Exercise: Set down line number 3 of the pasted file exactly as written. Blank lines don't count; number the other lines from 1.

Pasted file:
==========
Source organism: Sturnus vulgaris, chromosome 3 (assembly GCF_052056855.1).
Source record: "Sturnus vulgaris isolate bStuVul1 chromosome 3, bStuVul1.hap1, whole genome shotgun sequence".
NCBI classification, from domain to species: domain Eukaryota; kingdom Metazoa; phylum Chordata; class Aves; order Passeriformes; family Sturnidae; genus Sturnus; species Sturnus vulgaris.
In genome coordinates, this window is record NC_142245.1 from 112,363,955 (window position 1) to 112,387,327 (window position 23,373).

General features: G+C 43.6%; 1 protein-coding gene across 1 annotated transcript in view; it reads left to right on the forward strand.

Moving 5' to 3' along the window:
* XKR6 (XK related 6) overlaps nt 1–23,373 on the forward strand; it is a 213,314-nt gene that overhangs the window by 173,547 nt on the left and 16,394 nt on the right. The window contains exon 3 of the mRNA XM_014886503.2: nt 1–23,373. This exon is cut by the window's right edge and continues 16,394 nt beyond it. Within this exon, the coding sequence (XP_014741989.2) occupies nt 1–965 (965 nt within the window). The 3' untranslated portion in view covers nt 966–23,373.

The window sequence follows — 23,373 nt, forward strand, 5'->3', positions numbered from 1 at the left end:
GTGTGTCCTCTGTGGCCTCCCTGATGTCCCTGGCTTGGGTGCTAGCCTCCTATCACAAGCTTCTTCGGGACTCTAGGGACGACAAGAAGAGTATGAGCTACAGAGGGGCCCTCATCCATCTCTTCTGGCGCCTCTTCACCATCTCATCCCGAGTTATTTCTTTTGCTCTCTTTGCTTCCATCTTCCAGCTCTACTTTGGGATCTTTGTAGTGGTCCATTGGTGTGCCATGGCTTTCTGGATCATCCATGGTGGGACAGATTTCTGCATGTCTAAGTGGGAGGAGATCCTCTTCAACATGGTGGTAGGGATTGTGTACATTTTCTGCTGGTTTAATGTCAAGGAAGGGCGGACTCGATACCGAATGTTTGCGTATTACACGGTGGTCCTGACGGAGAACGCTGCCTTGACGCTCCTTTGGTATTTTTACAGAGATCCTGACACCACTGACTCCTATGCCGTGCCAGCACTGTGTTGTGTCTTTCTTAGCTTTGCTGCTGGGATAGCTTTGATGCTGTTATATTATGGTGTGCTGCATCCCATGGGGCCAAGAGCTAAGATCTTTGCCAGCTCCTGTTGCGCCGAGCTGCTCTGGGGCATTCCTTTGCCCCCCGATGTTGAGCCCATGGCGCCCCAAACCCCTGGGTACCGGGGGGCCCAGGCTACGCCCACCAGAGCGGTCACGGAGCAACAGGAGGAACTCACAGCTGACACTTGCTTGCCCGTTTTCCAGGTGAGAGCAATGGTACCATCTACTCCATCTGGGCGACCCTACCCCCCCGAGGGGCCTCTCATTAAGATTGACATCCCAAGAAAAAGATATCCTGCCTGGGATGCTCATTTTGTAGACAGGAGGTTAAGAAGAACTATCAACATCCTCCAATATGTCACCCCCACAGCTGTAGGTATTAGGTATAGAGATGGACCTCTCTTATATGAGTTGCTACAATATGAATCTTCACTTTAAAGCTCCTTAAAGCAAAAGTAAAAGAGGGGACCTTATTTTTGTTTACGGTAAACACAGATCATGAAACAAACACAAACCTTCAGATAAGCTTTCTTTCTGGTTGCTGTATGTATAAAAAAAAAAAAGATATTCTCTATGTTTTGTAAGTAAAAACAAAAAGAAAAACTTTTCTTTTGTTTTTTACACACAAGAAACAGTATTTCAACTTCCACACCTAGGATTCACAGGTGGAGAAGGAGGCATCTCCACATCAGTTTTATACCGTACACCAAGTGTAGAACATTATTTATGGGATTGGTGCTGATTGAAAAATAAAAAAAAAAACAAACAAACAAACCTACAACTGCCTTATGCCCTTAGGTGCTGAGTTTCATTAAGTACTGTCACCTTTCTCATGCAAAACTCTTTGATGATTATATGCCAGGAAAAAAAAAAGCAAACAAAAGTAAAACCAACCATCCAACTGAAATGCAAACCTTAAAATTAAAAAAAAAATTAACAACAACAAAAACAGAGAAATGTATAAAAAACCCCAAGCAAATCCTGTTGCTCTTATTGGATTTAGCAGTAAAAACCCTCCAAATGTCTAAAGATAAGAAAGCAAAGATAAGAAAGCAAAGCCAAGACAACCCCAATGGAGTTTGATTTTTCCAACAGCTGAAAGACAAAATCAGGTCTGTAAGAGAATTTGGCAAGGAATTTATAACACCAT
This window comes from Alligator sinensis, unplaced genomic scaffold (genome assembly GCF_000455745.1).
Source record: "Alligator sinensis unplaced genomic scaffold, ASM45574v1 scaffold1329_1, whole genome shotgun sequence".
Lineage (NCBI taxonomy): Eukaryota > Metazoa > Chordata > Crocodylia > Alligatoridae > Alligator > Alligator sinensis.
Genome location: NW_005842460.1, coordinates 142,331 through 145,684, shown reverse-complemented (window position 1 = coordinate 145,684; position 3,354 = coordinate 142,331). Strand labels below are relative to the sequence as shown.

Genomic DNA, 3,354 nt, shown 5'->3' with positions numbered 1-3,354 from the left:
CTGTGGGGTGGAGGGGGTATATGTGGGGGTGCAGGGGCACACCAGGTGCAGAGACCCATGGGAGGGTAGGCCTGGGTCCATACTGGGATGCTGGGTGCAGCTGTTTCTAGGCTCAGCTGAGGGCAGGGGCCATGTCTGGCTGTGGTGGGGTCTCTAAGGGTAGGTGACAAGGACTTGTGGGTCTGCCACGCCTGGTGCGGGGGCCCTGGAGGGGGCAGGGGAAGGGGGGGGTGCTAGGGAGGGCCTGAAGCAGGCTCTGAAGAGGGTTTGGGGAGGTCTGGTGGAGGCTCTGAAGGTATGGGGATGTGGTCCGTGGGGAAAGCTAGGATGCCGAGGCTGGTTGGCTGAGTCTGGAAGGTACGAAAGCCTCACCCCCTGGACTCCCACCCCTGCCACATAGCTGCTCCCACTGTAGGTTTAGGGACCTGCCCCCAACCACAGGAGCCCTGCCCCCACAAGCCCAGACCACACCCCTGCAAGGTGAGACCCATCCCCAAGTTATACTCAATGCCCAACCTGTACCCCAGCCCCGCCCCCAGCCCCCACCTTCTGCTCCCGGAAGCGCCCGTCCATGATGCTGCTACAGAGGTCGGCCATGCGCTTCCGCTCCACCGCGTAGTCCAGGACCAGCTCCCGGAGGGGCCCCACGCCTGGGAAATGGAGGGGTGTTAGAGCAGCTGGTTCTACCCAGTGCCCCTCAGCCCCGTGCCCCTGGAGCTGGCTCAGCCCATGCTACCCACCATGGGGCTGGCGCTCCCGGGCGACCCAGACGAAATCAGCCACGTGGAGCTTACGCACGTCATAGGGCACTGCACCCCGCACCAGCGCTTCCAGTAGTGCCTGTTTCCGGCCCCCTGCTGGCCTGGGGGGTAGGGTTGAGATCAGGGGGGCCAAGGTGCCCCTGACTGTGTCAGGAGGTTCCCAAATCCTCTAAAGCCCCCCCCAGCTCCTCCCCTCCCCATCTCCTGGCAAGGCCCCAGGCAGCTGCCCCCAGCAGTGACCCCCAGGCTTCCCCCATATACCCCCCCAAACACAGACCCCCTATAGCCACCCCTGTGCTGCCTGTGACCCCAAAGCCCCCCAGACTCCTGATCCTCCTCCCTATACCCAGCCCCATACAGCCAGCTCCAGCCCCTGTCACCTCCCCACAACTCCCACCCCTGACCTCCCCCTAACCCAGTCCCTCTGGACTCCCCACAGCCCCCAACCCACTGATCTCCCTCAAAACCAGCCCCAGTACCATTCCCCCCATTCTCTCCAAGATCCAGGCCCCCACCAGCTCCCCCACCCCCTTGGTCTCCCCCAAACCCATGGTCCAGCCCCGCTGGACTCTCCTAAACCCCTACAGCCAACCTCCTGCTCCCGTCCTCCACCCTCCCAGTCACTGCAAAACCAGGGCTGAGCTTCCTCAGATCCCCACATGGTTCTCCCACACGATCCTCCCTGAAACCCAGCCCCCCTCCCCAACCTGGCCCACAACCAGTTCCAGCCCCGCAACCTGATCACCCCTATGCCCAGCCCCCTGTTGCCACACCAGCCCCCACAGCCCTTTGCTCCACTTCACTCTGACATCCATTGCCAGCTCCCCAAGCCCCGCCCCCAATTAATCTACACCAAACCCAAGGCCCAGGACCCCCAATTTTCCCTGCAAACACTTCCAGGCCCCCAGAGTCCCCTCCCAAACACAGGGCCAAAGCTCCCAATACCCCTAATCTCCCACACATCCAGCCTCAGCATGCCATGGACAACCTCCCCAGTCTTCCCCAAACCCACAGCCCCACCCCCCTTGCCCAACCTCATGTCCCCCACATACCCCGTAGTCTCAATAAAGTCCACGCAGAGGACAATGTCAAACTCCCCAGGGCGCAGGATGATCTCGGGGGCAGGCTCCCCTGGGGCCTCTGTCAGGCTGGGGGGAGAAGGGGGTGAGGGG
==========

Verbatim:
NCBI classification, from domain to species: domain Eukaryota; kingdom Metazoa; phylum Chordata; class Aves; order Passeriformes; family Sturnidae; genus Sturnus; species Sturnus vulgaris.